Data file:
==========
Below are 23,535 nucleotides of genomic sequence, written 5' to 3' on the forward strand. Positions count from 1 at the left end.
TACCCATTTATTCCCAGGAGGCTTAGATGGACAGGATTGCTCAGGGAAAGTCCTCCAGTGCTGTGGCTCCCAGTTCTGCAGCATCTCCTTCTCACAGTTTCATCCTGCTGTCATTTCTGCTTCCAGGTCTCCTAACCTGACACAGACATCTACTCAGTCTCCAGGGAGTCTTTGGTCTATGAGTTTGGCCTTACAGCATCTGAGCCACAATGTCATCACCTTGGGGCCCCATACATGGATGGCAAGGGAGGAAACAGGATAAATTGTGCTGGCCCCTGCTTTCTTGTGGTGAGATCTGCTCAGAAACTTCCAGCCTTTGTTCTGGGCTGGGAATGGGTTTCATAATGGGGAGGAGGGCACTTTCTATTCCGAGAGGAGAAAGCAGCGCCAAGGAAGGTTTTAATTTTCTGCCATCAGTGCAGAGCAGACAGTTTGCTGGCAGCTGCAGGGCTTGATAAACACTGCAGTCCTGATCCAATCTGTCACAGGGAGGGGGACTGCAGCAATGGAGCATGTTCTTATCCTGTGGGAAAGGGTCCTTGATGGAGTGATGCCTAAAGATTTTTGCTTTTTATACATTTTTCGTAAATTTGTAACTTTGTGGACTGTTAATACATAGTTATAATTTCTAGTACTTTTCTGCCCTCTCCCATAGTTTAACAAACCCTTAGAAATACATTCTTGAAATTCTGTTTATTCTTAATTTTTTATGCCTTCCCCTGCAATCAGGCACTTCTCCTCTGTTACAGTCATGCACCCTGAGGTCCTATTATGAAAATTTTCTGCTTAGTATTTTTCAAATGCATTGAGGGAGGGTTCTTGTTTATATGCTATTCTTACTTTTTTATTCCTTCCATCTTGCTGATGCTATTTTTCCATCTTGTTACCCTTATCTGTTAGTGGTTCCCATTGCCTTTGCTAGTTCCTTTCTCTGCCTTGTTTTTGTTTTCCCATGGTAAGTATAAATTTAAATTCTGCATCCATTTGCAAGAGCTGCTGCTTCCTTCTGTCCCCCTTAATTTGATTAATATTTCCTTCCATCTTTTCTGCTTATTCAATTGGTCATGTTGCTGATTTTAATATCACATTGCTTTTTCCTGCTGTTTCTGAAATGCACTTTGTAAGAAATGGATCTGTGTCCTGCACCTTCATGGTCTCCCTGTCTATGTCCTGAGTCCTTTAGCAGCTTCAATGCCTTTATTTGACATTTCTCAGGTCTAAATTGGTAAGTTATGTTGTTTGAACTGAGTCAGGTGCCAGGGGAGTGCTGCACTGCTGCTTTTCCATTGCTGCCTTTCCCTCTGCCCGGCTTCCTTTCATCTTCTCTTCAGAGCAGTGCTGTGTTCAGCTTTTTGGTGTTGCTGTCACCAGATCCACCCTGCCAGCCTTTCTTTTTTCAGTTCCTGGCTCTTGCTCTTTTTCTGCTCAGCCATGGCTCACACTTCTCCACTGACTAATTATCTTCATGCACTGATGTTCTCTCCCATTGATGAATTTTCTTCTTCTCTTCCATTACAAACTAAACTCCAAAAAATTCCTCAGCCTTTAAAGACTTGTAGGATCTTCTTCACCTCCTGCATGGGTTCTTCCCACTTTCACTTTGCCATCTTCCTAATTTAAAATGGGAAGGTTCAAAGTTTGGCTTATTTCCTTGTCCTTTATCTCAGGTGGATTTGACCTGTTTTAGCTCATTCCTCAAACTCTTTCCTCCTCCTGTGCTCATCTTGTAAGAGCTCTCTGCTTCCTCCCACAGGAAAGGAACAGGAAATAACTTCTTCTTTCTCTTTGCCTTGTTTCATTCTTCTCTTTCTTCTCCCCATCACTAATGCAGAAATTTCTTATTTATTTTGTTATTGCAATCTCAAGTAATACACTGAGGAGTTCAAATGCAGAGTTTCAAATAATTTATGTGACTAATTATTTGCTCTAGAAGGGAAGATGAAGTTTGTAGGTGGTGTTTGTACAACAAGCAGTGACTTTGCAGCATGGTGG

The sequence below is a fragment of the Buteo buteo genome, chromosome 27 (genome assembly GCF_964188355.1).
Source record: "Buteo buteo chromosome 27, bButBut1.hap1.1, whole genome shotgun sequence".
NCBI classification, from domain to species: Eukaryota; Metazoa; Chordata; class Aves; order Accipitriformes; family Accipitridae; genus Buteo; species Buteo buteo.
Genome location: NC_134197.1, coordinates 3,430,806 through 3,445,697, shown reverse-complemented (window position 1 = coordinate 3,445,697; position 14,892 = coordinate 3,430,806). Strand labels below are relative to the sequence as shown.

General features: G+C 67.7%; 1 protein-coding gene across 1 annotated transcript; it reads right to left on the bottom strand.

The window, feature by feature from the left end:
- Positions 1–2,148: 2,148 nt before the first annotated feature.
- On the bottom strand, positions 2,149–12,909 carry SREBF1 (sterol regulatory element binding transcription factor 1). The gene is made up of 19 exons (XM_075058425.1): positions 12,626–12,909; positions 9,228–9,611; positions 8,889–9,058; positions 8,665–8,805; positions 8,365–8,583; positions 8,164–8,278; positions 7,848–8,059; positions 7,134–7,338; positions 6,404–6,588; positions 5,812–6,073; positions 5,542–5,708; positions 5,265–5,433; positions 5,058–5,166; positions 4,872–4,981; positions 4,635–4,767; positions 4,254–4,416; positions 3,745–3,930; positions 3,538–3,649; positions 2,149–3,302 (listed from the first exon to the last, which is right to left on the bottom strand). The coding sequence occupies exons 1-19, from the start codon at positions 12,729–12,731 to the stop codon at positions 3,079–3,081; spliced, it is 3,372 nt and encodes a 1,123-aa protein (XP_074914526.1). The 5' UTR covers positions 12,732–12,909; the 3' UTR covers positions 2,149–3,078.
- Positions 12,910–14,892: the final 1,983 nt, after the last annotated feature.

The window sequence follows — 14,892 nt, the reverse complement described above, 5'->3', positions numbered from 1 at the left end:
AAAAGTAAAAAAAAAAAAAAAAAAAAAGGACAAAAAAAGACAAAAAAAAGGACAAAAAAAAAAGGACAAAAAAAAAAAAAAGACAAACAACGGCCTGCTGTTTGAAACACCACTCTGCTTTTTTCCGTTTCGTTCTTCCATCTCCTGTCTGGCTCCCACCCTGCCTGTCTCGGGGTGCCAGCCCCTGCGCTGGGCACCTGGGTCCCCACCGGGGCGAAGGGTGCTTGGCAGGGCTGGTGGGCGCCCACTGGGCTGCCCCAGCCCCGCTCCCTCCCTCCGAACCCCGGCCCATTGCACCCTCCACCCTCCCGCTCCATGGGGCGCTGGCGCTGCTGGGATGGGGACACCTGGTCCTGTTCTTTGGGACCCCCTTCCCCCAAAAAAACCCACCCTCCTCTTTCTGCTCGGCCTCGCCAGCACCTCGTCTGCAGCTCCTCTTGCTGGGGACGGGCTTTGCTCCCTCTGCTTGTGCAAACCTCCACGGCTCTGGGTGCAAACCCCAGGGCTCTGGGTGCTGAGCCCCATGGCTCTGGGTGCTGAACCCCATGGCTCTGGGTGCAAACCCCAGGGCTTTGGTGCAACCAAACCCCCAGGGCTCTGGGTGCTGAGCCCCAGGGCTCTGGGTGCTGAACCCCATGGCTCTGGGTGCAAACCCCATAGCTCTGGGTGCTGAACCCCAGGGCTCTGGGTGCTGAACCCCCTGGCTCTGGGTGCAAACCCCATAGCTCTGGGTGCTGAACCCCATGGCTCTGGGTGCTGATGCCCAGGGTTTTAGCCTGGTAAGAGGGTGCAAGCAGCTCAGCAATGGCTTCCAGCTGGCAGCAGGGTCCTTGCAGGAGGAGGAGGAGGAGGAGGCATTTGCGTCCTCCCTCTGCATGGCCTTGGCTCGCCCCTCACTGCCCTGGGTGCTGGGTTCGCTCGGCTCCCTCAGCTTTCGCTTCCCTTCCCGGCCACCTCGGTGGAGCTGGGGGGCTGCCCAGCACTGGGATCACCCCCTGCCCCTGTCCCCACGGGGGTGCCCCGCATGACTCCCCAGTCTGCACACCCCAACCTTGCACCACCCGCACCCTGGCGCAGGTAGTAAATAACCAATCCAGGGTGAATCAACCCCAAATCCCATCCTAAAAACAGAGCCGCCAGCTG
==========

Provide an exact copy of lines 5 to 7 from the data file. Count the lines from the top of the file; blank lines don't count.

NCBI classification, from domain to species: Eukaryota; Metazoa; Chordata; class Aves; order Accipitriformes; family Accipitridae; genus Buteo; species Buteo buteo.
Genome location: NC_134197.1, coordinates 3,430,806 through 3,445,697, shown reverse-complemented (window position 1 = coordinate 3,445,697; position 14,892 = coordinate 3,430,806). Strand labels below are relative to the sequence as shown.

General features: G+C 67.7%; 1 protein-coding gene across 1 annotated transcript; it reads right to left on the bottom strand.